The ISM-New York Report is a highly regarded indicator of business conditions in the New York Metro area including a six-month outlook, employment index, and current and expected revenues.
For anyone new to either the ISM-New York Report on Business, or the national or other regional reports for that matter, the survey results are compiled as diffusion indices – meaning we take the percent of positive responses plus one-half of those responding that conditions remained the same (which we consider positive). A reading of 50% means no change from the prior month, greater than 50% indicates a faster pace of activity, and less than 50% a slower rate. Each month is not so much a reading of the current level of activity as it is a trend up, down, or the same from the previous month. As I run through the numbers in a minute, you can consider anything above 50 good news and anything under it… well, not so much.
A note specific to the New York Metro area, where all of this report’s respondants are located: they are predominantly in services industries: information services, finance, insurance, scientific, technical, and educational. While I’m sure that does not come as a surprise, it is important to keep in mind when you think about the trends being reported by purchasing managers through this report.
With that background, let’s transition to this month’s report.
In November, New York City purchasing managers reported across the board increases. Every single index went up, some more significantly than others. This month’s findings show the New York metro area in alignment with many of the other economic indicators being tracked – even on a national level.
Current Business Conditions were at 58.1 in November, up from 51.6 in October. In October, Current Business Conditions increased for the first time since July, and in November they reached a four-month high.
The Six-Month Outlook increased to 69.7 in November, up from 62.6 in October. This month marks the first two consecutive months of increases since November and December of 2016. The six-month outlook has been a reliable short-run guide for current business conditions over time.
Employment, a seasonally adjusted index, was 64.6 in November, reaching the highest level since August of 2015. Quantity of Purchases reached an eight-month high of 56.3 after October’s 14-month low of 45.0.
News for the top line and forward guidance were both positive in November as well. Current Revenues came in at an eight-month high of 64.3 in November, up nearly 20 points from 45.5 in October. Expected Revenues were at 71.4 in November, tying with November 2015 and reaching a 15-month high.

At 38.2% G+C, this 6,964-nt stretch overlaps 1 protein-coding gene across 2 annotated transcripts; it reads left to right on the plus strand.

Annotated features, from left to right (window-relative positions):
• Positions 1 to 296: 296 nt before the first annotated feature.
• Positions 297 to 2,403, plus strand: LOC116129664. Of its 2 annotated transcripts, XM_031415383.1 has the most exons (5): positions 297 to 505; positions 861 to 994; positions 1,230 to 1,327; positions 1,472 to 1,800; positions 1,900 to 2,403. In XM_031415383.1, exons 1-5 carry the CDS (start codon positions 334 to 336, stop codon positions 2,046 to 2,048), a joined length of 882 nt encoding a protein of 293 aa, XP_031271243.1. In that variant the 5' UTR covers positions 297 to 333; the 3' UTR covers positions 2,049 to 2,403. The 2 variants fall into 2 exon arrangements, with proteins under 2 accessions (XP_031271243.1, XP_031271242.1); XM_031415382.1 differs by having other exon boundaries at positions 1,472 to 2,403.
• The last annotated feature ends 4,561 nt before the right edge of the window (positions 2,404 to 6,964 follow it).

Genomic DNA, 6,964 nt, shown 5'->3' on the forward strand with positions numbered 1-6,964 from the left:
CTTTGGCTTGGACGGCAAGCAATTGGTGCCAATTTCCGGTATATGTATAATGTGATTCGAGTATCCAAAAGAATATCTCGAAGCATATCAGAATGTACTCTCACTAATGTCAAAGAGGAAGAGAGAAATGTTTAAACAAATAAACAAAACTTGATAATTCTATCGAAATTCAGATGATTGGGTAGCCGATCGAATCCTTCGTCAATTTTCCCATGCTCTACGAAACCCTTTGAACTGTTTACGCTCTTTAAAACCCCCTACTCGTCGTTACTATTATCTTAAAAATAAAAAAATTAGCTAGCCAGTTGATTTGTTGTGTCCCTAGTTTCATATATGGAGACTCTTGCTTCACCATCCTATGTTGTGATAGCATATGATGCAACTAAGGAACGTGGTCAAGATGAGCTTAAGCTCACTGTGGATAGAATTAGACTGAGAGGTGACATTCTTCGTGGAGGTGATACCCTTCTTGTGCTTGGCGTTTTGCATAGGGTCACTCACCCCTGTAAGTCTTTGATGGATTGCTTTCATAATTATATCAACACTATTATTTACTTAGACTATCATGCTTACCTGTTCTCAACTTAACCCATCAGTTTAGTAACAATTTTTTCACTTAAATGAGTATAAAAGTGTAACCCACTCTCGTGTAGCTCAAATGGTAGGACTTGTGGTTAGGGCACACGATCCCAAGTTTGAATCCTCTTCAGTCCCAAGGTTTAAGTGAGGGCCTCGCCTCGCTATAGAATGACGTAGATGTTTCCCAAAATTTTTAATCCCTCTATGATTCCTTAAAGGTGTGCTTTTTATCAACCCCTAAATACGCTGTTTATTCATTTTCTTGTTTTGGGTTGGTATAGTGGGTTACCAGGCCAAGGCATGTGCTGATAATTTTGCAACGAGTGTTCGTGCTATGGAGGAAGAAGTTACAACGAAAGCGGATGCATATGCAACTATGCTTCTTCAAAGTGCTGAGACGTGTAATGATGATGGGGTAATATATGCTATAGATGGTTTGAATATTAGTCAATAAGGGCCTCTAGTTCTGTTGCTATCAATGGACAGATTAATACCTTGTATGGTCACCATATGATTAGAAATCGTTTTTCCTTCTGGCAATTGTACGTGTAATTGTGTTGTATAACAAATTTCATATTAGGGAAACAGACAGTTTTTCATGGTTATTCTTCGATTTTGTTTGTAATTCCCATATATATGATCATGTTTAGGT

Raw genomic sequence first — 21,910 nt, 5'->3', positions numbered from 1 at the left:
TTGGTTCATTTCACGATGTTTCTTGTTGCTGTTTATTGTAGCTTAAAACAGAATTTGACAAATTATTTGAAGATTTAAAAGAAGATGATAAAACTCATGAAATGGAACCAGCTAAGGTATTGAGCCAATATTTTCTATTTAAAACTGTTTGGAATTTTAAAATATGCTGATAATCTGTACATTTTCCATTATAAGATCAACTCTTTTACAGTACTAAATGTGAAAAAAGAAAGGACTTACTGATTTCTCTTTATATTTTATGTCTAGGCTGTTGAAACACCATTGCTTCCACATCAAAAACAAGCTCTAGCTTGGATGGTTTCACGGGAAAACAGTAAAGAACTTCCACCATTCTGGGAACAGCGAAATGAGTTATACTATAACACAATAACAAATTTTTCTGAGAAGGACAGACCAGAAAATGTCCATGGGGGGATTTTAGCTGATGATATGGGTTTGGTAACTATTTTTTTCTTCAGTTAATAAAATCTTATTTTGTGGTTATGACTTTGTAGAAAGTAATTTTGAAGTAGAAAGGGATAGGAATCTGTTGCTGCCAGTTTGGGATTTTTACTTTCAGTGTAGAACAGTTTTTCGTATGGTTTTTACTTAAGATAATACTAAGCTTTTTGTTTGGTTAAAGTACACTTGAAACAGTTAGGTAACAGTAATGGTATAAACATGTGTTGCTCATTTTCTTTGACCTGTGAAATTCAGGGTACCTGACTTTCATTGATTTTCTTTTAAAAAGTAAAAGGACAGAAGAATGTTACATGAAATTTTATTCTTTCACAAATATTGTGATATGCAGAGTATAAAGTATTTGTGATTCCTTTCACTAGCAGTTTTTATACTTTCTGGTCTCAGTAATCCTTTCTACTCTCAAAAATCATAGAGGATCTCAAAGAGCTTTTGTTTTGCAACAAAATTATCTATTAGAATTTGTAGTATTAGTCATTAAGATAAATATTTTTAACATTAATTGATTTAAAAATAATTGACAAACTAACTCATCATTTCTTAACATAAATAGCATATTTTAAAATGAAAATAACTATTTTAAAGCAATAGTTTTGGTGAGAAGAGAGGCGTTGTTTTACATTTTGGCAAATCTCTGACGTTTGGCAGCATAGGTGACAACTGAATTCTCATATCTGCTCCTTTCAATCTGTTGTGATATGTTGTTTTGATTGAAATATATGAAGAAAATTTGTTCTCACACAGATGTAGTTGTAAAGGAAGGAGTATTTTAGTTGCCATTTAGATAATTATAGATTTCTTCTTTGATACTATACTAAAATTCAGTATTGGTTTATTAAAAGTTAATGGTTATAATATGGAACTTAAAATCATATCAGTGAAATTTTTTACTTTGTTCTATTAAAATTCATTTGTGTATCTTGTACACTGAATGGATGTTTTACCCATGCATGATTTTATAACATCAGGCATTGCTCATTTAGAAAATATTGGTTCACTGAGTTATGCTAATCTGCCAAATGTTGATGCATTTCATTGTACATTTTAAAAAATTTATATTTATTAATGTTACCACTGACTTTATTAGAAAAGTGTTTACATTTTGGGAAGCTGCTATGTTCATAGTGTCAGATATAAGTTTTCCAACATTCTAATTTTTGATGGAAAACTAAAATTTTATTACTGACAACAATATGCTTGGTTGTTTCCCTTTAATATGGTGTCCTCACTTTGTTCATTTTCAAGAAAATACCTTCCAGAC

Prices Paid increased slightly to 62.5 in November from 60.0 in October, but it was enough to reach a 12-month high and less than the significant increase to Current Revenues. This is important because while we would want things like current business conditions and the six-month outlook to go up, anyone in procurement would prefer to see prices paid go down. That said, because current revenues increased so much more than prices paid in November, it is reasonable to think that the margin exists to cover price increases and make a profit as well.
We’ve had a great deal of up and down over the last few months, reflecting the uncertainty in the economy in general and the New York Metro area more specifically.
The potential for corporate and personal tax cuts that the White House and Senate Majority Leader Mitch McConnell have indicated they will sign before Christmas, has the markets trading high and consumer confidence up at a particularly critical time of year. According to a recent article in the Wall Street Journal (see links if you have a subscription) “…gross domestic product grew at a 3.1% annual rate in the second quarter, 3.3% in the third, and many economists estimate it is growing between 2.5% and 3% in the fourth quarter.” The rate of inflation is up, but below the point where the Fed would consider it an indication that the economy is overheating and intervene by raising interest rates. Unemployment is headed down, expected by some to fall to 3.7% in 2018 and 3.5% by the end of 2019. This would bring it to the lowest level seen since 1969. On Thursday, November 30th, the Dow posted its biggest one-day gain in a year, increasing more than 330 points to close above 24,000 for the first time.
There are so many moving pieces that have to be watched – some of which have already been baked into the current market levels – that is it hard to know which changes to business conditions, employment, and short-term outlook will have staying power. What you can be sure of is that we will be watching them all – through the eyes and ears of New York City purchasing managers.
Please feel free to share your comments and feedback on this month’s report as well as to share it with anyone from your network that you feel would benefit from the information.
Remember to check back in with me on Wednesday, January, 4th – due to the markets being closed on Monday, January 1st, for the release of the December report, the first of 2018.
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